I have never had a problem with pressure and release. If it comes out of as 'nagging', it is exactly what I always warn against. Never, never nag and peck at a horse. People that have ANY problems with 'pressure and release' are simply not doing it correctly.
When pressure and release is done correctly, the pressure is firm enough in the beginning for the horse to move from it. It should never be released until the correct response from a horse is received.
Spoiled horses will give a LOT of 'push back' and sometimes require a LOT of pressure to change their bad attitude. It is always better to 'over-correct' and then back off than to use too little pressure. Too little pressure often results in a horse more resolved to push -- sometimes to the point of attack. A horse that has been at the top of your 'pecking order' of two (you and the horse) sometimes gives up that top spot very reluctantly. If you use 'pressure and release' correctly, good manners can be established in a couple of sessions.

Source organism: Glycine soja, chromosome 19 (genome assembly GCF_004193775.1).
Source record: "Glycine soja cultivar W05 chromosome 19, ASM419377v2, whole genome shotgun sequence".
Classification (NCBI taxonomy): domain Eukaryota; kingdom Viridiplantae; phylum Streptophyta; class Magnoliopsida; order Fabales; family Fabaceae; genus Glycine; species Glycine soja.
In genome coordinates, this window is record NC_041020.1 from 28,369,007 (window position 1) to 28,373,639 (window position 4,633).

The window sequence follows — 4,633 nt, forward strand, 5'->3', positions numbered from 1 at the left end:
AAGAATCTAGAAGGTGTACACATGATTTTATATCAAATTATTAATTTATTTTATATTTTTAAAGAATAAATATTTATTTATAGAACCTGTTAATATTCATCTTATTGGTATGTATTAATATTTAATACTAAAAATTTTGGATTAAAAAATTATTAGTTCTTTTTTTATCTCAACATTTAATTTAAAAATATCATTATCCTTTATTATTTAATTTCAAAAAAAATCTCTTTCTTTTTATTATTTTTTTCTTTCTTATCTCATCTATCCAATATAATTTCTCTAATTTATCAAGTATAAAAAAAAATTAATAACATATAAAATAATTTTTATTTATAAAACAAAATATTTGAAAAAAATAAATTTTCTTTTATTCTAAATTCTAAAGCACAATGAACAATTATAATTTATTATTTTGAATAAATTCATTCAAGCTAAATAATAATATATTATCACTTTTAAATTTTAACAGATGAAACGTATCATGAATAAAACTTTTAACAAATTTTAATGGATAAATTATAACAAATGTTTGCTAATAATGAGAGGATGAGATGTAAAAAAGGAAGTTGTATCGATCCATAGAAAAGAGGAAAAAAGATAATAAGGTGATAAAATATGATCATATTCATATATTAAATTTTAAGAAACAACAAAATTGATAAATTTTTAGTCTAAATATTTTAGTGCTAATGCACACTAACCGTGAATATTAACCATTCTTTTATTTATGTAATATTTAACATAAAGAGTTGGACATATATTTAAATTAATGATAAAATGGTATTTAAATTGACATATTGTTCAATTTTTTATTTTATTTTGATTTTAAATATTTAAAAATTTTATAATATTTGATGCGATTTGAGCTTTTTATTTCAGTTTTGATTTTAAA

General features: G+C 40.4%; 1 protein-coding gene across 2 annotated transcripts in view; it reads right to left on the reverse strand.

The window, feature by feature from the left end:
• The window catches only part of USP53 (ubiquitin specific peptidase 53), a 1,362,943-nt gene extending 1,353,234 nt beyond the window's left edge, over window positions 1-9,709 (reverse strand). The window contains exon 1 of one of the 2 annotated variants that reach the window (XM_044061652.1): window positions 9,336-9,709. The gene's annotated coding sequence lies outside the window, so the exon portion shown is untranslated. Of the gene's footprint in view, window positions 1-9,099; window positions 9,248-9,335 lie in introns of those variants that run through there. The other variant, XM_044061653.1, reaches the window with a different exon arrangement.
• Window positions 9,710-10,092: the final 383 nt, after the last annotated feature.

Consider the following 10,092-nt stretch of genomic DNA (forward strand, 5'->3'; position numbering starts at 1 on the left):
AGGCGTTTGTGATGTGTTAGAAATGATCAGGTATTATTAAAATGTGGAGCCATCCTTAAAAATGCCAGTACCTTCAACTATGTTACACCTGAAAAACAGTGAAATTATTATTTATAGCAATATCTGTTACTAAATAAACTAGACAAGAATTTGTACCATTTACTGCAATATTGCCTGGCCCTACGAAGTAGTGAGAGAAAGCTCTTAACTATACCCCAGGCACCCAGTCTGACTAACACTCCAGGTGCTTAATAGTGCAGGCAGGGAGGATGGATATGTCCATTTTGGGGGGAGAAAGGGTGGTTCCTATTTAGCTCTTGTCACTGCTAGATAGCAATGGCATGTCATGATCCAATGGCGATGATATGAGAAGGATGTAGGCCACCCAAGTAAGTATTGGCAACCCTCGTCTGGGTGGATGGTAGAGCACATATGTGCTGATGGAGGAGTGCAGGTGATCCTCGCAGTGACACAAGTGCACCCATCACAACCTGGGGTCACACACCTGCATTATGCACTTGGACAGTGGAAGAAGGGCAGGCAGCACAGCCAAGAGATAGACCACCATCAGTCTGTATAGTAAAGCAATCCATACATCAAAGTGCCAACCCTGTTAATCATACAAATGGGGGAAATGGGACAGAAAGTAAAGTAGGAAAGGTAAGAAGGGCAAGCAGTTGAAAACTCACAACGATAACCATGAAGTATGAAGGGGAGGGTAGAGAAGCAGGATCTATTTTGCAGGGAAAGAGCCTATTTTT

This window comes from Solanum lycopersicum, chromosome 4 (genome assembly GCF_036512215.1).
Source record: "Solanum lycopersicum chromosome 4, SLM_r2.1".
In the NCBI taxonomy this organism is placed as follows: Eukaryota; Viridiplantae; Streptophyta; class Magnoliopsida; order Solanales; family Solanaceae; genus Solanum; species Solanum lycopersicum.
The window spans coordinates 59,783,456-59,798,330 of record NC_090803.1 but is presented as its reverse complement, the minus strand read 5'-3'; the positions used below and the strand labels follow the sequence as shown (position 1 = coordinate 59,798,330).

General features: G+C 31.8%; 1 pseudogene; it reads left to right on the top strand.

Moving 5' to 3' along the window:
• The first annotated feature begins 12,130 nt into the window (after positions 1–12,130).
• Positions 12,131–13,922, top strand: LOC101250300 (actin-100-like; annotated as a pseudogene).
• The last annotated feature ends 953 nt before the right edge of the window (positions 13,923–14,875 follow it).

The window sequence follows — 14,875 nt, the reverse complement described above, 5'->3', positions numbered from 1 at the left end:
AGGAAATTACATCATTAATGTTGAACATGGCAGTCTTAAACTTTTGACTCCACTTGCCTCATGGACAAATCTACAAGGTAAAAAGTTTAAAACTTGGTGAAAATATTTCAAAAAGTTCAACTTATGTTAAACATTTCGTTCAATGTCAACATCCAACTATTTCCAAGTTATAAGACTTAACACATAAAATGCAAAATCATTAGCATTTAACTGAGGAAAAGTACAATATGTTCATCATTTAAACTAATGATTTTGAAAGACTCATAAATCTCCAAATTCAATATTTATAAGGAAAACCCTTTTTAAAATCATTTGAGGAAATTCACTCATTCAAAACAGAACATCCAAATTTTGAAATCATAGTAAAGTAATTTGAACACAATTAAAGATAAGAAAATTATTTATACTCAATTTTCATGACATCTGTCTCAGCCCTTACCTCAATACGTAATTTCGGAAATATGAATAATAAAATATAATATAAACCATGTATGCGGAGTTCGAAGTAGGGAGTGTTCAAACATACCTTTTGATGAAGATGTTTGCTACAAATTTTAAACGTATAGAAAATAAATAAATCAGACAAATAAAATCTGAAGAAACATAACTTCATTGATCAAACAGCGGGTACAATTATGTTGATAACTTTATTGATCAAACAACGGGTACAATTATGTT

The idea that you would try to teach a horse to invade your space and 'give kisses' when the same horse would lay its ears back at you (a very direct threat) and does not have very basic manners that keep it out of your space tells me that you do not understand horse behavior and horse interaction between each other and people. You MUST be at the top of your pecking order of 2.